I preface this blog post with this qualification: I’m in no way an economist or a debt specialist. Sometimes, I can barely keep track of where my own money goes. But with all the hullabaloo about how we’re going to alleviate some of our nearly $15 trillion dollars of debt, I felt it was time for someone with no experience in monetary matters to step in.
I’ve noticed that a lot of times, people can’t find a solution to anything because they are too deep into the game. Economists and Congresspeople can’t agree on a solution because they know too much. The best revelations come when a neutral third party takes a look at something and points out the obvious that was apparently overlooked.
Hello. I’m your neutral third party.
From what I’ve gathered from various news sources, there are three major elements that are being discussed: raising the debt ceiling, cutting spending, and raising taxes on the wealthiest 2% of Americans. Republicans don’t want to raise the debt ceiling or taxes, but they want to cut spending. Democrats don’t want to cut spending, but would rather we raise the debt ceiling and maybe or maybe not raise taxes.
There is never only one solution, regardless of the problem, and the same is true in this situation. We can’t just cut spending. We can’t just raise the debt ceiling. We can’t just raise taxes. There needs to be a combination of the three.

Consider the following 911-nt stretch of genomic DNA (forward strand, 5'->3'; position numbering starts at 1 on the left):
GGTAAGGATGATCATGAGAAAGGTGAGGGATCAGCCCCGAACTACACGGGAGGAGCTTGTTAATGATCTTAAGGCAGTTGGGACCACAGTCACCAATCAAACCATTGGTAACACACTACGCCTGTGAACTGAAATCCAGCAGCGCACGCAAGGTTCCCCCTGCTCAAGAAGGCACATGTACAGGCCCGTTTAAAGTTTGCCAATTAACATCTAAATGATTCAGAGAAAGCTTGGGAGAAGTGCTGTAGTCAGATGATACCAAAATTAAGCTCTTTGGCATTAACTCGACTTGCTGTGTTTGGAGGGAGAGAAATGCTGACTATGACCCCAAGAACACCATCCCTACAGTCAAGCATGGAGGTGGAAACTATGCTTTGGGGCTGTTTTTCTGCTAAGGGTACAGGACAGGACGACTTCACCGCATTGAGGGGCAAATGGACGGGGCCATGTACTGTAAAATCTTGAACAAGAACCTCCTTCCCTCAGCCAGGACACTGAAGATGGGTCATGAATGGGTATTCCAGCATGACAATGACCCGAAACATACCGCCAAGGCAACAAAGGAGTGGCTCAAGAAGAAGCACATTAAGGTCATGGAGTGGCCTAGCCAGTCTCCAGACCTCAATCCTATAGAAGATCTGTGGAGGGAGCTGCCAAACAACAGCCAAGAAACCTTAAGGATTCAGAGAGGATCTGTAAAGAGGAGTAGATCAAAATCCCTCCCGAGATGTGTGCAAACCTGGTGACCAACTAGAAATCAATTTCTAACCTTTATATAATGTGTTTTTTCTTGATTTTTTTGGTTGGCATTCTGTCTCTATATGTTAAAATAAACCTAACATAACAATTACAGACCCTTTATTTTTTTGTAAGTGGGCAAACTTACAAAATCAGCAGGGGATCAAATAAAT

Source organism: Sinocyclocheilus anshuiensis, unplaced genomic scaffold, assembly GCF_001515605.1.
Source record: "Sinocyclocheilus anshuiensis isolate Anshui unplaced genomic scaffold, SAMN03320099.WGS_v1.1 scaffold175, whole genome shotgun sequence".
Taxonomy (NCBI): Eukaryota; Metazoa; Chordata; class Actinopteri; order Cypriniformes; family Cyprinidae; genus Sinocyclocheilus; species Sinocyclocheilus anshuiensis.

I call it my Everyman’s Common Sense Debt Solution™, and while it is a combination of the unpopular elements of the three components, they are all equally important to solving this crisis.
First, we must raise taxes on the richest 2% in America. I’ve talked about taxes before (twice even), and I stand by my statements: people who make more money should be expected to help out more, as the lower and middle classes can’t do it alone. Increasing taxes on the rich will provide us with more revenue to repay our debts.
Second, we must make spending cuts. It’s easy to say, but inevitably the question comes up: what do we cut spending on? Different parties, as well as different people within those parties, will disagree on which areas we should cut spending. Personally, I feel that spending should be cut in regards to the military, via bringing all of our troops home from all over the world; prisons, via eliminating or modifying some of the punishments to some of the more minor crimes; and government salaries and benefits, because you were elected to help the American people, and maybe you can do that if you had salaries and benefits similar to the American people.
I should note that spending cuts means cutting spending, not cutting spending while raising spending in other areas. The latter is not cutting spending; it’s redirecting spending. And that doesn’t solve anything. If you’re going to cut something, cut it, and have that be that.
Finally, as a safety net, we should raise the debt ceiling. This final measure is in place because the first two measures won’t work right away. If something goes completely awry in our tax raising or our spending cuts, at least there is some wiggle room to work with.
When all three items are in place, I can pretty much guarantee that we will see some change in our national debt. If it works, our debt will decrease. If it doesn’t work, our debt will increase, and we can see what works and what doesn’t. One thing is for certain, this plan will work much better than the fighting and stalling that is currently in place.
President Obama, Rep. Cantor, Speaker Boehner. Your move.